Conscience does make cowards of us all.


William Shakespeare (1564-1616, British poet, playwright, actor)


My conscience hath a thousand several tongues, and every tongue brings in a several tale, and every tale condemns me for a villain.


William Shakespeare (1564-1616, British poet, playwright, actor)


Science becomes dangerous only when it imagines that it has reached its goal.


George Bernard Shaw (1856-1950, Irish-born British dramatist)


Science is always wrong; it never solves a problem without creating ten more.


George Bernard Shaw (1856-1950, Irish-born British dramatist)


Conscience has no more to do with gallantry than it has with politics.


Richard Brinsley Sheridan (1751-1816, Anglo-Irish dramatist)


Conscience has no more to do with gallantry than it has with politics.


Richard Brinsley Sheridan (1751-1816, Anglo-Irish dramatist)


Science is the great antidote to the poison of enthusiasm and superstition.


Adam Smith (1723-1790, Scottish economist)


We grow with years more fragile in body, but morally stutter, and can throw off the chill of a bad conscience almost at once.


Logan Pearsall Smith (1865-1946, Anglo-American essayist, aphorist)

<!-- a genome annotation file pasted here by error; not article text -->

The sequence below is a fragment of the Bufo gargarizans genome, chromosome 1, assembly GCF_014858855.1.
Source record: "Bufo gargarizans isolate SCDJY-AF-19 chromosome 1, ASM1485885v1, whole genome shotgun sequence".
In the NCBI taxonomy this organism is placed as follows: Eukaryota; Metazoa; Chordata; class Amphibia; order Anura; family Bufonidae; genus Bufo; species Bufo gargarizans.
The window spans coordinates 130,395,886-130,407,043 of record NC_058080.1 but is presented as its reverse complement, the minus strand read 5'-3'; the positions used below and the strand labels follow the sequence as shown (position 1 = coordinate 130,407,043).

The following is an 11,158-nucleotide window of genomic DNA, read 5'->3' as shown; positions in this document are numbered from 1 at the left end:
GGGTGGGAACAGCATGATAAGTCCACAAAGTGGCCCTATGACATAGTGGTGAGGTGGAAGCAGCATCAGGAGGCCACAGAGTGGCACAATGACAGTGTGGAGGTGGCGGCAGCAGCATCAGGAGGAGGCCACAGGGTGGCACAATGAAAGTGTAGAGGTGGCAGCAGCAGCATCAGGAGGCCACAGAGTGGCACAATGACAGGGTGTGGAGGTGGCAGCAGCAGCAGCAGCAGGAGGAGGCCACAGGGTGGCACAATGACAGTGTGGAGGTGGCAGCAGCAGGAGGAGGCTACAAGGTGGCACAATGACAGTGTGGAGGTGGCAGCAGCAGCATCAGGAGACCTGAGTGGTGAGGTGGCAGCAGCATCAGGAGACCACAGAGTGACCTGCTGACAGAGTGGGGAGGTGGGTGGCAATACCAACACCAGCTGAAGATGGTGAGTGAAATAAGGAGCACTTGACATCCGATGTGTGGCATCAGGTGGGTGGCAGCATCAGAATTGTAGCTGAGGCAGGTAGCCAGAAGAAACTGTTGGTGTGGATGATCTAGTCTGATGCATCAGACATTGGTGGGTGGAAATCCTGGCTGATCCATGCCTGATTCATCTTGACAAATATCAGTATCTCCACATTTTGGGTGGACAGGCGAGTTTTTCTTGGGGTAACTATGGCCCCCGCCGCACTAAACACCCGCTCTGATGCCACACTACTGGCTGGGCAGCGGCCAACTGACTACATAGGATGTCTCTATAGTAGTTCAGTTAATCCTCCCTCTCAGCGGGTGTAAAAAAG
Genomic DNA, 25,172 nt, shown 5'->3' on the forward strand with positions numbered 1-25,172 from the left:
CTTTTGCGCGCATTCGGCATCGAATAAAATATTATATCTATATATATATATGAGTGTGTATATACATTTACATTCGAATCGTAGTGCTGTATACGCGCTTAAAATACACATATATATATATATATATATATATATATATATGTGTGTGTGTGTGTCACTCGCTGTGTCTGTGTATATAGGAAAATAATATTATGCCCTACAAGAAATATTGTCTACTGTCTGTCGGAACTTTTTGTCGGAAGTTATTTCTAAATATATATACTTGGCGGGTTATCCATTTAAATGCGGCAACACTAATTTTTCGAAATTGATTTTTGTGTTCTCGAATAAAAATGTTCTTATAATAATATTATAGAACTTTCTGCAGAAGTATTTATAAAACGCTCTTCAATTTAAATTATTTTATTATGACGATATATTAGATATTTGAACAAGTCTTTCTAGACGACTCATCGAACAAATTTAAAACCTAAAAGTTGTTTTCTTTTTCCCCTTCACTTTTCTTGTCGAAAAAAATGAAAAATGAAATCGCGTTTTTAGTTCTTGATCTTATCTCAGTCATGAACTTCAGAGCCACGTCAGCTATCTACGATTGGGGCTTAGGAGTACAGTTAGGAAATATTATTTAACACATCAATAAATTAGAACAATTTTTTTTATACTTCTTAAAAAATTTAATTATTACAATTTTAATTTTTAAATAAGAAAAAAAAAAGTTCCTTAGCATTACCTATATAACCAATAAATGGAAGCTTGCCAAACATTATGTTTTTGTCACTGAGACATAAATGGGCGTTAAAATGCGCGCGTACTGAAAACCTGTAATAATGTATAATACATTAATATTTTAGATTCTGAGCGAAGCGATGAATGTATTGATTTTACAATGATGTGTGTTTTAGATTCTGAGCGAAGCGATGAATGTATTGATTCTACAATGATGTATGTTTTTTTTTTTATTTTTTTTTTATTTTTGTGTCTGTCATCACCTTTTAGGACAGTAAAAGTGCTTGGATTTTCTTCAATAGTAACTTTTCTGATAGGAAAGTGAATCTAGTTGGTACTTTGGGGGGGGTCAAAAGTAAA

Science fiction films are not about science. They are about disaster, which is one of the oldest subjects of art.


Susan Sontag (1933-, American essayist)


There is no witness so terrible and no accuser so powerful as conscience which dwells within us.


Sophocles (495-406 BC, Greek tragic poet)


The voice of conscience is so delicate that it is easy to stifle it; but it is also so clear that it is impossible to mistake it.


Anne Germain De Stael (1766-1817, French-Swiss novelist)


He had been eight years upon a project for extracting sunbeams out of cucumbers, which were to be put into vials hermetically sealed, and let out to warm the air in raw, inclement summers.


Jonathan Swift (1667-1745, Anglo-Irish satirist)


Conscience in most men is but the anticipation of the opinions of others.


Jeremy Taylor (1613-1667, British churchman, writer)